The major barrier encountered during piloting was the NHS IT infrastructure. Often the videos did not display or took a considerable time period to load. A novel method of streaming via an external server solved most of these issues but serves as an example of the importance of rigorously testing any web-based technological initiatives in NHS as extremely old browsers are still used in some trusts.
In respect of attitudinal change there were separate domains on perceptions of safety, confidence and competence in relation to assessment, investigation and management of febrile children (i.e. 9 questions in total). Questions were graded on a 10-point Likert scale. There was an average 1 point improvement across all the domains in the rating after the package had been completed ((p<0.0001) via Wilcoxon signed ranks test).
For those who completed the post learning the Knowledge Test scores improved significantly in the multiple choice questions from pre-learning result (Z - 3.942, p<0.001).
ROLMA matrices, a previously published methodology of describing adherence to evidence based practice, were used to examine case-notes of children with undifferentiated febrile illness. Data was available for 48 patient prior to the intervention and 20 patients following participants completion of the post-learning following intervention. There was a trend to improved evidence based management in the post learning group but this was not significant (Chi-Square 2.776, p=0.096).
In respect of satisfaction and success with the e-learning system 83.6% (56/67) participants agreed or strongly agreed. Those participants who didn't complete the post learning but did complete the pre-learning were no different in terms of demographics, attitude or knowledge test scores.
Overall data in the lead department demonstrated a rise in admissions of children with undifferentiated fever compared to the previous year but less than the 5 previous years despite a rise in presentations over that time.
Educational initiatives which aid implementation must undergo thorough evaluation as simply obtaining satisfaction scores is insufficient to determine benefit. Although in this case the 'cost-savings' are difficult to determine the improved application of guidance across hundreds of doctors, and potentially thousands with widescale dissemination, will result in the delivery of the patient benefit the guideline was originally intended to realise.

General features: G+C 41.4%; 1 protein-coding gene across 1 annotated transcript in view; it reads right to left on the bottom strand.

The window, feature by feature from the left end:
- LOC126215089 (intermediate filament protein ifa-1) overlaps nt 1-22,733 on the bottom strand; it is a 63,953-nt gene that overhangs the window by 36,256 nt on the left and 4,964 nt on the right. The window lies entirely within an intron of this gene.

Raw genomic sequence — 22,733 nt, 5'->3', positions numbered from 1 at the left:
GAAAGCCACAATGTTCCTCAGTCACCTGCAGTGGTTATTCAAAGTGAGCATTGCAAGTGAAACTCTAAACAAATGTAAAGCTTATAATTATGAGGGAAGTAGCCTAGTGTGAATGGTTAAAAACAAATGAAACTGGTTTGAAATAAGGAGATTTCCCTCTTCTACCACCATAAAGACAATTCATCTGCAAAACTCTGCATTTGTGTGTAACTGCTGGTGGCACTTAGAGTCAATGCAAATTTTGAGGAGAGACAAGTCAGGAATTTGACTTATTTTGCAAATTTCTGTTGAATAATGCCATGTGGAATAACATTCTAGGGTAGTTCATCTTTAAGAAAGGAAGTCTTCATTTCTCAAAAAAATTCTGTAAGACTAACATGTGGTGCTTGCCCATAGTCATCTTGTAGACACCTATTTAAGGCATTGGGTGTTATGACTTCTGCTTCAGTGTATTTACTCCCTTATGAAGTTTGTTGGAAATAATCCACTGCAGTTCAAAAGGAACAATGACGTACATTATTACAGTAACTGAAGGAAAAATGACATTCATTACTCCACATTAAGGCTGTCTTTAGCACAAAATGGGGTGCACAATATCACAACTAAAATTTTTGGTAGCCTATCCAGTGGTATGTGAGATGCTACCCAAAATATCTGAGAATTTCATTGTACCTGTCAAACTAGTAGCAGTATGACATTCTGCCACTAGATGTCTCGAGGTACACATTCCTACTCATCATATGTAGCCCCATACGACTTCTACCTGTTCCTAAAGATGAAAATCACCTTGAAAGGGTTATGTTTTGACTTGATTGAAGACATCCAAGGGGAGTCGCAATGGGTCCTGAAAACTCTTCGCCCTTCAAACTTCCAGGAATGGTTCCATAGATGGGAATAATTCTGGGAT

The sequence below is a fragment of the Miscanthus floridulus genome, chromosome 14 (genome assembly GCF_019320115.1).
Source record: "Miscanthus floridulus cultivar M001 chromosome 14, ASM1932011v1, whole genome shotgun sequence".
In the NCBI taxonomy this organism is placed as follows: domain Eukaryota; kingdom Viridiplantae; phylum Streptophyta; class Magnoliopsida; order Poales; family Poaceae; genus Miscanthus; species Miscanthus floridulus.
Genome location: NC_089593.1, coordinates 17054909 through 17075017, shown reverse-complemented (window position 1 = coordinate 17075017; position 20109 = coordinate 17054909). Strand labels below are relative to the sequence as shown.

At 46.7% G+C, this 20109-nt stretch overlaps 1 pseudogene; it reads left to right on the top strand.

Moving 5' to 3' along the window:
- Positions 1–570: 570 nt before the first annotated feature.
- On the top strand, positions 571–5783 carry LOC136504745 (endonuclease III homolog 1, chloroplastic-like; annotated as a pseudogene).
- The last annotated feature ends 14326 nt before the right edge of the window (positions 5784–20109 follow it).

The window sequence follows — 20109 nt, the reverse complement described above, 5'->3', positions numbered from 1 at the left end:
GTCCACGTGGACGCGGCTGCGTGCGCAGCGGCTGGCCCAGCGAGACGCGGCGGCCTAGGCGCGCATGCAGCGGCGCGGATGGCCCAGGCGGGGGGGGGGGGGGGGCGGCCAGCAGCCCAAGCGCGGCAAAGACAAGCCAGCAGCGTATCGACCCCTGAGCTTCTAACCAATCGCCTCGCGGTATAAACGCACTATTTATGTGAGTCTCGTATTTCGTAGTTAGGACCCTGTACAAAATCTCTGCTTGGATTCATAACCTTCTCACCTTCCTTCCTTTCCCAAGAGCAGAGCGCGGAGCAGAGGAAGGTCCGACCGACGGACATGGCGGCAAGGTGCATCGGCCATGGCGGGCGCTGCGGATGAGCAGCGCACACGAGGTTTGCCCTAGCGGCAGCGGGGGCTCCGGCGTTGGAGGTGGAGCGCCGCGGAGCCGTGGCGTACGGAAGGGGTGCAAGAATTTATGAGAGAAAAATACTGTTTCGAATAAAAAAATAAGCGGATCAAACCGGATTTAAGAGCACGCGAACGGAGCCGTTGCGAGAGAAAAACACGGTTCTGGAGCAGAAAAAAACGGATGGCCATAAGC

Key learning points
Clearly defining intended outcomes is vital at the start of nationwide initiatives. Although admission rates rose in the lead institution, potentially attributable to the intervention but obviously affected by confounding factors, it is not clear whether this represents a poorer patient outcome. Only having a small number of children in the red category (via the College of Emergency Medicine Feverish Illness in Children Audit 2012) meant it was difficult to determine whether the increase related to improved safety or unnecessary caution. Only a resource intensive widescale note review would be able to answer this question. The shortly to be released Quality Standard for the NICE Feverish Illness Guideline may aid with additional outcome based metrics.
Engaging clinical leads with a responsibility for education is a useful way to implement guidance. There is an overlap between the skill levels of health care professionals and the application of evidence based practice. Ensuring junior staff are adequately trained in recognising the necessary clinical features provides an opportunity to encourage the implementation of NICE clinical practice guidance.
This system will eventually be made available for general use and will provide a useful tool for any emergency or urgent care centre dealing with febrile infants.